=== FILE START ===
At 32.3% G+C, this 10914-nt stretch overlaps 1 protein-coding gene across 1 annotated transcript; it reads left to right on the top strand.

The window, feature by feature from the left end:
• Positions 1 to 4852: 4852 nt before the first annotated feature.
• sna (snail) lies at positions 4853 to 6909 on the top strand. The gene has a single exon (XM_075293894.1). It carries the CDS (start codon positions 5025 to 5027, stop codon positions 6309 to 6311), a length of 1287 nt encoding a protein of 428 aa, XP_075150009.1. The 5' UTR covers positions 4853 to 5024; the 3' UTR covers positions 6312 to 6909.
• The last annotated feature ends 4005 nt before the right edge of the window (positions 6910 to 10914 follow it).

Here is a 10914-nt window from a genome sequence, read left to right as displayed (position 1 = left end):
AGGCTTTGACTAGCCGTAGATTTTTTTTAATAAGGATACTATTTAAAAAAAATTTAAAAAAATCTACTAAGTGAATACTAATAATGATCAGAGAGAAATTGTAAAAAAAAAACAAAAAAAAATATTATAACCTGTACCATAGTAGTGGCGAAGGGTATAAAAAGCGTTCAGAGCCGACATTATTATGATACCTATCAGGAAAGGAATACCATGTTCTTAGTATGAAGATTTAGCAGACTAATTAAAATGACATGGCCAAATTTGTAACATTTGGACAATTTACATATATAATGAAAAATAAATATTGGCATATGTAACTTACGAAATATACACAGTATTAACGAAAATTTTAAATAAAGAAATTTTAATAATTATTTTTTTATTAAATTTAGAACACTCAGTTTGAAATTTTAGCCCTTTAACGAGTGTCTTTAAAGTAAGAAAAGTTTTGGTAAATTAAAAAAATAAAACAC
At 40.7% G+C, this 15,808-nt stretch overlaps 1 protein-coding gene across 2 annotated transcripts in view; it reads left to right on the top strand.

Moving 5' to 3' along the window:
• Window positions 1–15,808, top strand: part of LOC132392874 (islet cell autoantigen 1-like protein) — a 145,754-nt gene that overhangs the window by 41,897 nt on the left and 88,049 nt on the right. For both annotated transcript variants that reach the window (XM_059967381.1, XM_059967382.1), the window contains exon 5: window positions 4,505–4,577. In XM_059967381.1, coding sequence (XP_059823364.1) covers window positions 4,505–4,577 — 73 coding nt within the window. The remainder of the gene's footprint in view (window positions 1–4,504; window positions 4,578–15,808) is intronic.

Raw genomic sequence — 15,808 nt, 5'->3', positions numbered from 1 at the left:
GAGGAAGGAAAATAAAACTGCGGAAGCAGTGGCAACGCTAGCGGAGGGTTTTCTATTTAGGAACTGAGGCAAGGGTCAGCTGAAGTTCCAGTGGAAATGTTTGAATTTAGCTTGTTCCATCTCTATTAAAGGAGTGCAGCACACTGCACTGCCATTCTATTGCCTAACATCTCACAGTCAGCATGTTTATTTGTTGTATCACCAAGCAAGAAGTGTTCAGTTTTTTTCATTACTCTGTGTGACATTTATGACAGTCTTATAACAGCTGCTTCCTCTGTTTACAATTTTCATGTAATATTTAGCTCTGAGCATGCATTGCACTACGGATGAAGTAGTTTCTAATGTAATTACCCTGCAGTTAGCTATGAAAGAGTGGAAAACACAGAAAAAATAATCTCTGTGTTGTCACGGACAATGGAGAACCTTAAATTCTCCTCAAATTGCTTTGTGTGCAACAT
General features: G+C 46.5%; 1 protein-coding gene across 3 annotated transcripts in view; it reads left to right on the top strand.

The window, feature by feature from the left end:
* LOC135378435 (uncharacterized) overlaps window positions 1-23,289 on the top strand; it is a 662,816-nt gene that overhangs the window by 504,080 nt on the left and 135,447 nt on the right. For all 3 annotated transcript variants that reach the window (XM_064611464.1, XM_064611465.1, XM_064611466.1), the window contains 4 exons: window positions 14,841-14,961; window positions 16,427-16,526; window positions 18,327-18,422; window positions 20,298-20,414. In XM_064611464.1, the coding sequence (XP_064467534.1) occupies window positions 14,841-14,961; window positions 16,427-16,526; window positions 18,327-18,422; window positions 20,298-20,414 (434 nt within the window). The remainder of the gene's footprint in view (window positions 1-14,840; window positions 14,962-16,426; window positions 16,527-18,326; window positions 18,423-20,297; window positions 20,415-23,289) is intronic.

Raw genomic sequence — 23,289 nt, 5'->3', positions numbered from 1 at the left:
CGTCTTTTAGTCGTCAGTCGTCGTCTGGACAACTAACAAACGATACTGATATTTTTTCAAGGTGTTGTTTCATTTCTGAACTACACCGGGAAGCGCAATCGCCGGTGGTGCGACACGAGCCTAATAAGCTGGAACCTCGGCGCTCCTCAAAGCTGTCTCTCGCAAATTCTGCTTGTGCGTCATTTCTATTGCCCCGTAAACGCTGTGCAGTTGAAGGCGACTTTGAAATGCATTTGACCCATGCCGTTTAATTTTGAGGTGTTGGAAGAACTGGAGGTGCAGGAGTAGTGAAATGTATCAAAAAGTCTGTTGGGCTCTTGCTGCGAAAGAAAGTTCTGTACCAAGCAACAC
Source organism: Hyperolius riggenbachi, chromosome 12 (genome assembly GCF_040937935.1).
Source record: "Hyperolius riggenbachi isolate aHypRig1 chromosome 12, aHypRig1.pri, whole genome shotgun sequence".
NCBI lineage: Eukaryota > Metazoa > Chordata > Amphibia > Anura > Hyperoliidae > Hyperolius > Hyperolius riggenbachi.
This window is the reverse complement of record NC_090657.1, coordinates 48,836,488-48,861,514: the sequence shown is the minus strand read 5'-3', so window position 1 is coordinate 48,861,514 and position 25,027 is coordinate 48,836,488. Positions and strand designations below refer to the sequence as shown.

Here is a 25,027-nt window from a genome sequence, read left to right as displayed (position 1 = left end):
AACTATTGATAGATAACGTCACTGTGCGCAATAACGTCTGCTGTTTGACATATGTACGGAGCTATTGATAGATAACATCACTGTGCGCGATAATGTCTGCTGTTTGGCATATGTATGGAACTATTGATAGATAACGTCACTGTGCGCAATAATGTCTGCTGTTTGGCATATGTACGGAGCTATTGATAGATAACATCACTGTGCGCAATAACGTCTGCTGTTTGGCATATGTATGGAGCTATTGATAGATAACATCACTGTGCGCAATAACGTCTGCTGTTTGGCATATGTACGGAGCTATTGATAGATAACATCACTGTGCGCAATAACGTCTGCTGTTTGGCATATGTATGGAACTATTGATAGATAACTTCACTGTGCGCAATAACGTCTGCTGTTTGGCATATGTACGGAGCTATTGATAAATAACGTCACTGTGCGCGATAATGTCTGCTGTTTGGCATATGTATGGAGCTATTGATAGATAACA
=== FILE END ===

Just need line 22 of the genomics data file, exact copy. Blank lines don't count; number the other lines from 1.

Here is a 25,027-nt window from a genome sequence, read left to right as displayed (position 1 = left end):